“But that the world may know that I love the Father; and as the Father gave me commandment, even so I do. Arise, let us go hence” (John 14:31).
In John 14, Jesus is in the upper room with the disciples. They are all believers. Judas has already left the room. Jesus tells these believers that if they love Him, they will keep His commandments. He also says that if they didn’t love Him, they wouldn’t keep His commandments (14:23-24).
It is both strange and sad that many have taught that all believers love the Lord and all believers, therefore, live godly lives by keeping Christ’s commandments. Just today I read a devotion on a blog by a very popular Lordship Salvation teacher who used John 14 to make that very point.
Could anything be more obvious than that Jesus is giving the disciples a choice? Why would He give these two options to these believers if all of them were going to love and obey Him? It would be like walking into a room of people and commanding them to breathe.
No, it is clear that the eleven disciples can either love Him or choose not to love Him. They can either obey the things He taught them, or they can disobey.
If it was true for the 11 disciples who were with Jesus in the upper room—people like Peter and John—it is certainly true for us.
Why would a believer choose to love and obey Christ? Of course, many would say that if you don’t, you are going to hell because you are not a “true” believer. They do that because they think the NT is a book that tells us how to go to heaven and how to know if we are doing so. That is a serious error, as John 14 shows.
But if a “true” believer can choose to disobey Christ, what is the cost if he chooses to do just that? It is difficult to obey the things that Christ commanded us, so why pay the price if you will be in the Kingdom anyway?
Here in John 14, in the words of the Lord, we find two very good reasons.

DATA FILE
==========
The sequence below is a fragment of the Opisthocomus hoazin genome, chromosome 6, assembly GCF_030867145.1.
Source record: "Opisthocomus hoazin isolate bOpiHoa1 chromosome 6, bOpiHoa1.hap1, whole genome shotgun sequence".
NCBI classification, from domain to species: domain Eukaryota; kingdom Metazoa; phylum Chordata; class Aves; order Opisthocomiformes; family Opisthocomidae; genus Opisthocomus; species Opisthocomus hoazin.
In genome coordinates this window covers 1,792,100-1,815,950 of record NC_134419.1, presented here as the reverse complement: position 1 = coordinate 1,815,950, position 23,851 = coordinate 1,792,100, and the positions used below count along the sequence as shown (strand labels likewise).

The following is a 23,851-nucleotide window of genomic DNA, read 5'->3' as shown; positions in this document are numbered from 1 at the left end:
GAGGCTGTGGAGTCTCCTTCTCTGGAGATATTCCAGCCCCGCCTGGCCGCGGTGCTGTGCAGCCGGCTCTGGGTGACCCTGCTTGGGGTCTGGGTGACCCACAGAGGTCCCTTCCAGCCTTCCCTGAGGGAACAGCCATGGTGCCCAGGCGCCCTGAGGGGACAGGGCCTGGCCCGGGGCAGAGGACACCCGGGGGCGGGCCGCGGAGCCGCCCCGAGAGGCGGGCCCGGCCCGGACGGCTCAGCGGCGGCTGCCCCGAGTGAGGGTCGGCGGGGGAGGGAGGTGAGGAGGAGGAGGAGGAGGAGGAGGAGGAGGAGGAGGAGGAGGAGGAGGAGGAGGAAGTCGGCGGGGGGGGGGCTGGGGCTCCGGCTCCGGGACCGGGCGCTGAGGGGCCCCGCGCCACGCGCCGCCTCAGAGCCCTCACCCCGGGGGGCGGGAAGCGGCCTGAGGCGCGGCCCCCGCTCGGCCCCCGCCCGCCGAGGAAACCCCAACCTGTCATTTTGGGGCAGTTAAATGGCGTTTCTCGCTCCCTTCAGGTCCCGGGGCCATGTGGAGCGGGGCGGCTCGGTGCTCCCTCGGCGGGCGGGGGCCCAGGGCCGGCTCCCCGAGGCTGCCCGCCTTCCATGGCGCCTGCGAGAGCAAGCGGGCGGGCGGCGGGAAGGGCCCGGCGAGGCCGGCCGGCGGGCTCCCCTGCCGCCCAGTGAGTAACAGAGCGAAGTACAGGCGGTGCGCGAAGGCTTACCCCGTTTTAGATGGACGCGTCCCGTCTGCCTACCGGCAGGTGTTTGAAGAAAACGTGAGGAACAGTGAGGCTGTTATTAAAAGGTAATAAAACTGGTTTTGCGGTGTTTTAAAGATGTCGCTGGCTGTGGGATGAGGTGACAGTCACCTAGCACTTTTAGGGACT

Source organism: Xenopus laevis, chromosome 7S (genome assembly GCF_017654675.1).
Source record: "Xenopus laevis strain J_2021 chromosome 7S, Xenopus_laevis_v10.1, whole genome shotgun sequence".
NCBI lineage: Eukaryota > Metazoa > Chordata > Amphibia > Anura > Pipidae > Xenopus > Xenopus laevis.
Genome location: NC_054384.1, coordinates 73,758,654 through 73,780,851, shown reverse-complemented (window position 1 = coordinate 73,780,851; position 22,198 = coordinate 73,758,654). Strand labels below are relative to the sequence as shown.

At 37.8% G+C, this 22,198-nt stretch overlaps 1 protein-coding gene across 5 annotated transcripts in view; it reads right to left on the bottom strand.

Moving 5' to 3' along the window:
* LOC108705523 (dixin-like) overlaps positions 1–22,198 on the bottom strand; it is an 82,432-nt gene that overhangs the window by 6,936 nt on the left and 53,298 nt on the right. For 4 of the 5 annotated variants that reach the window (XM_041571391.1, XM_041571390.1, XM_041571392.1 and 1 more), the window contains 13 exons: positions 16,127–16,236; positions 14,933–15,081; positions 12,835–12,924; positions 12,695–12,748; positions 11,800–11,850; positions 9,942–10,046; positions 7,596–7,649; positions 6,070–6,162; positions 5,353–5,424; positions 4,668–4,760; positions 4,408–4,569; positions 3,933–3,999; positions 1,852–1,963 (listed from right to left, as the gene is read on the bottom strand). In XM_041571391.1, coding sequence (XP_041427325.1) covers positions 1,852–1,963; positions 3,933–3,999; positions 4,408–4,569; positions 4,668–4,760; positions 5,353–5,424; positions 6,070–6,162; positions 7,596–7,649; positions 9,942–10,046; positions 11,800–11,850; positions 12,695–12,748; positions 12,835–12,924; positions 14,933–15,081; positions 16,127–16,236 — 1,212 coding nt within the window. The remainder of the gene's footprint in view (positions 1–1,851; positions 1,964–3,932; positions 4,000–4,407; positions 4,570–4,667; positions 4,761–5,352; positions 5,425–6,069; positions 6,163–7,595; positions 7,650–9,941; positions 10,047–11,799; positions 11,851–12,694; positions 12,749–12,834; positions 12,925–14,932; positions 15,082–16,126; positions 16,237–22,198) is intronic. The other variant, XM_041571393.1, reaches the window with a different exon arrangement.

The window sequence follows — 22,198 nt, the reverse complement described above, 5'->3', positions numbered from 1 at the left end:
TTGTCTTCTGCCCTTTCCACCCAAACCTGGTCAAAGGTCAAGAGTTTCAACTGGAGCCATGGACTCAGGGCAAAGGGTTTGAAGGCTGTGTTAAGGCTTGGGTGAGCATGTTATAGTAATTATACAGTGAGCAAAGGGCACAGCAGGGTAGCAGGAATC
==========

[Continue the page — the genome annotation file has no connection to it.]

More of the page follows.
First, in vv 21 and 23 Jesus says that the one who loves Him and obeys Him will have as his reward that He and His Father will “manifest” themselves to him and make their “abode” with him. Christ will reveal more of Himself to the obedient believer. That is what “manifest” means. This is described as Christ and His Father being at home with the believer (“abode”). This word for abode only occurs here and in v 2 in all of the NT, where Jesus says that in His Father’s house there are many “mansions.” The point here is that the obedient believer will have an experience of living with the Father and Son that will be a foretaste of what it will be like in eternity.
What a great motivation to love and obey Christ! That believer will know more about Christ and will live a life that can be characterized as having Christ and the Father making themselves at home with that believer.
But there is another reason to live that kind of life. In the last verse of chapter 14 (v 31) Jesus says that He loves the Father and that He does what the Father has commanded Him. He has been obedient to the Father. This is only place in the NT where Jesus says, “I love the Father.”
Of course, when Jesus leaves the upper room, He heads to the garden where He will be arrested and eventually taken to the cross. He knows these things. But He will be obedient to the Father. The last words of chapter 14 are: “Arise, let us go hence.”
Jesus is saying, “let me go to the cross now.” He did it out of love and obedience to the Father. The lesson is simple. When we love and obey Christ, we are following in His footsteps.